Robert Easton didn’t plan on landing in the insurance space. Yet, he would go on to become one of the most highly respected insurance regulators serving in one of the most powerful insurance agencies in the nation before ultimately making the transition to the legal and compliance profession.
Easton, who most recently joined global professional services firm Marsh & McLennan Cos. (MMC) in March 2016 as chief compliance officer of the firm’s Risk and Insurance Services segment, is a lawyer by training. Earlier in his career, he worked as a commercial litigator at the New York office of Sidley & Austin for three years.
From Sidley & Austin, he moved to the New York State Attorney General’s office, where he served as deputy solicitor general in the Division of Appeals and Opinions. In addition to managing the Division’s New York City office, he supervised and reviewed all aspects of appellate litigation in federal and state courts in suits brought by and against the State of New York.
Several of those cases involved the New York Insurance Department, which would serve as a catalyst for joining the agency later in his career. Following a change in administration in New York and a new governor assuming office, that’s when Easton says he went in-house and became general counsel at the New York State Department of Insurance, the predecessor agency of the Department of Financial Services (DFS).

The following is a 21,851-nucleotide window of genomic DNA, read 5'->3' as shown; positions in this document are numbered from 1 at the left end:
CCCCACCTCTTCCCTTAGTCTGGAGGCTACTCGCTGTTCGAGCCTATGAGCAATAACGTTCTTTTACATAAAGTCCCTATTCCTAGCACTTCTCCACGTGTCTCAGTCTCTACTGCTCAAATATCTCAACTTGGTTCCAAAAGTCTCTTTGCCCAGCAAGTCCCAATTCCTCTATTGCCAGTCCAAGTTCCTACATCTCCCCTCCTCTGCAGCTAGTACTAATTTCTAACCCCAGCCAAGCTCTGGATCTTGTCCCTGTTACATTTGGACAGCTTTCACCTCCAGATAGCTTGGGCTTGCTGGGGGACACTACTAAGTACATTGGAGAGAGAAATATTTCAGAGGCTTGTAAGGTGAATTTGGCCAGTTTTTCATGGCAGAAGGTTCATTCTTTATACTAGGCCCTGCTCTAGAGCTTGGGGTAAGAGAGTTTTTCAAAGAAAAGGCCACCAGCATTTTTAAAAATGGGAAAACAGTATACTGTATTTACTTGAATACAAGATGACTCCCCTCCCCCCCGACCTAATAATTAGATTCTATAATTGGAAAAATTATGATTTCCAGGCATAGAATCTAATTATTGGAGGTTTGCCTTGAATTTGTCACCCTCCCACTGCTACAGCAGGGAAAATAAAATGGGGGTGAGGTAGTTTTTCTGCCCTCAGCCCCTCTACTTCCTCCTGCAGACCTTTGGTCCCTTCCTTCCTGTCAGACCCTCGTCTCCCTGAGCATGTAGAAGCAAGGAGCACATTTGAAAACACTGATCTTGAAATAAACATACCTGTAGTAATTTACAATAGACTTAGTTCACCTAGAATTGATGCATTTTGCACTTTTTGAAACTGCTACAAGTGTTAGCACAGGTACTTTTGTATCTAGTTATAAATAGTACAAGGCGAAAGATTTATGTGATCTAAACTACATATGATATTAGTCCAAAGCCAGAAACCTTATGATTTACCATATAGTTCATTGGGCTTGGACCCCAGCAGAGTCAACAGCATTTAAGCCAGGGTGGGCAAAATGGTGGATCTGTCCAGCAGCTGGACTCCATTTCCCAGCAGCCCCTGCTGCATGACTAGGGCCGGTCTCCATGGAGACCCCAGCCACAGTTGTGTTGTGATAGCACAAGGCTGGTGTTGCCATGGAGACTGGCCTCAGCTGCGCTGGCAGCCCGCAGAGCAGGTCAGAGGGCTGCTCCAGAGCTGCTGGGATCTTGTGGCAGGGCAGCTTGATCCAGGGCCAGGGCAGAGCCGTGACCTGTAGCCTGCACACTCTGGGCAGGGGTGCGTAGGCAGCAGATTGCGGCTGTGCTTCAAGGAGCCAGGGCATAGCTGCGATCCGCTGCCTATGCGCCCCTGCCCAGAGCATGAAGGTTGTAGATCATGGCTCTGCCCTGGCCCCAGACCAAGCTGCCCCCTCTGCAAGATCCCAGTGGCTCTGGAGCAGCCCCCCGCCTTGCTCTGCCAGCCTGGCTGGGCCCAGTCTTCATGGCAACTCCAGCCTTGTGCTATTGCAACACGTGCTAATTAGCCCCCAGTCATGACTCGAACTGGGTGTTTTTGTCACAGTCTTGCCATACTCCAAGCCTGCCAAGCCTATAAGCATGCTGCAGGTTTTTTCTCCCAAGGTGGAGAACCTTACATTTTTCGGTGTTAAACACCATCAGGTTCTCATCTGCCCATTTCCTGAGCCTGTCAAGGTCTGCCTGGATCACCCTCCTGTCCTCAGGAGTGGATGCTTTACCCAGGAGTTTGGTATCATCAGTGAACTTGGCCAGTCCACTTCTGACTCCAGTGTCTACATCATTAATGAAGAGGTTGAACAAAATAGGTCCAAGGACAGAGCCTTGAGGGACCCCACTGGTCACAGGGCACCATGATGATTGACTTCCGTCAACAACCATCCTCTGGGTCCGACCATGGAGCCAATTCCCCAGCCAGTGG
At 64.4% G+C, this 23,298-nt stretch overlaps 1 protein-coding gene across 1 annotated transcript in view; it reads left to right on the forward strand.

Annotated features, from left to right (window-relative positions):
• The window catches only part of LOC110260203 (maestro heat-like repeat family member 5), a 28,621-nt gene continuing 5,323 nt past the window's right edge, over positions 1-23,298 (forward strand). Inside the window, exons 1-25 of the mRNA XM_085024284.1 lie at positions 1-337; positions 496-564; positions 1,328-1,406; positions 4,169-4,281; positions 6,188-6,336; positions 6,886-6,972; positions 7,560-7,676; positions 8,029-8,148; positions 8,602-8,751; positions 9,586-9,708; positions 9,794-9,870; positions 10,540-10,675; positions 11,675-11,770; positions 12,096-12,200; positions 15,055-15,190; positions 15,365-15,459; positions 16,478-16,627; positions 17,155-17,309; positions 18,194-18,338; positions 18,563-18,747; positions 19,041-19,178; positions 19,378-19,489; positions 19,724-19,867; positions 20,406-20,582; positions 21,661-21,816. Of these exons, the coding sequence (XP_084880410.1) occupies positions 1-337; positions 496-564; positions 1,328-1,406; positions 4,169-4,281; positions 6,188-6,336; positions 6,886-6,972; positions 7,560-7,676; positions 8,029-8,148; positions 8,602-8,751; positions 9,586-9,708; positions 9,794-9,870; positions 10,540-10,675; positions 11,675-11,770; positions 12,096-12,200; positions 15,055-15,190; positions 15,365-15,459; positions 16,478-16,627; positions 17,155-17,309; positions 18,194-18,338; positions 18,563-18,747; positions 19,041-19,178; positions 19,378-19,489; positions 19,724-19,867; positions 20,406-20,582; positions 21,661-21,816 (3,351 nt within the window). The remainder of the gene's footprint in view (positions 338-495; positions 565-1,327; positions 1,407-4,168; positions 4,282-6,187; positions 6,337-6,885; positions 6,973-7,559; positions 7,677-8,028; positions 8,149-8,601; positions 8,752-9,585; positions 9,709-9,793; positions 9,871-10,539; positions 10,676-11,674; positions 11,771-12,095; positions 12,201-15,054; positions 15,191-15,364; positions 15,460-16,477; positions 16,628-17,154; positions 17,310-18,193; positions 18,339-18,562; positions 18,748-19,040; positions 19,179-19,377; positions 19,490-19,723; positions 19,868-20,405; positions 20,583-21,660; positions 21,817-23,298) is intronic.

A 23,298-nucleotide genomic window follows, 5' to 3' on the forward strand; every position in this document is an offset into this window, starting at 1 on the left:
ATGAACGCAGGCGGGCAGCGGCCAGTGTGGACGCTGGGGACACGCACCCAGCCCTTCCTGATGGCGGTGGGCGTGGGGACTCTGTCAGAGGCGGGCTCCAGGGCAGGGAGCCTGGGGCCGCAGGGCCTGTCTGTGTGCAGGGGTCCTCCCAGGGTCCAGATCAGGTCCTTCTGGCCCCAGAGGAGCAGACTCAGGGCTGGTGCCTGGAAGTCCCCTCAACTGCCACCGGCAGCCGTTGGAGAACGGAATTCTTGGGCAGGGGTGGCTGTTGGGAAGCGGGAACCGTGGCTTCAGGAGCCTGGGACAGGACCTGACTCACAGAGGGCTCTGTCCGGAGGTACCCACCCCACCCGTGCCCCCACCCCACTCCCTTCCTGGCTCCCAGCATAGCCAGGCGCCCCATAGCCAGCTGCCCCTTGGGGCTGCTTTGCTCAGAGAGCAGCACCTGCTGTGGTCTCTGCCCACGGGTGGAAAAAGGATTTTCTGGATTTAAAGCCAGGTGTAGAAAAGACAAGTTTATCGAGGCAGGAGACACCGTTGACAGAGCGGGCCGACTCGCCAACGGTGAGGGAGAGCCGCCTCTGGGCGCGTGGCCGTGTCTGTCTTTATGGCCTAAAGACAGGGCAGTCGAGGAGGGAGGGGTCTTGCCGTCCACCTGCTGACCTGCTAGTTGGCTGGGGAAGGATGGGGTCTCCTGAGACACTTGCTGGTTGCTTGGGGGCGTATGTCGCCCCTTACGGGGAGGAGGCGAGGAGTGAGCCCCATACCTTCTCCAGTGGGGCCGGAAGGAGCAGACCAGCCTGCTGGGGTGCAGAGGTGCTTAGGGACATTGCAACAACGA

About Rob Easton
Title: Chief Compliance Officer, Risk and Insurance Services segment, Marsh & McLennan Cos.
About Marsh & McLennan Companies: A global professional services firm offering clients advice and solutions in the areas of risk, strategy, and people.
Years of experience: 20+
Areas of expertise: Insurance regulation, commercial litigation, risk and compliance
Quote: “Thinking about where you want to end up, and then working backward from there to figure out what kind of engagement, what kind of campaign—awareness, education, and otherwise—that you need to conduct is critical to ending up in the place where you want to be.”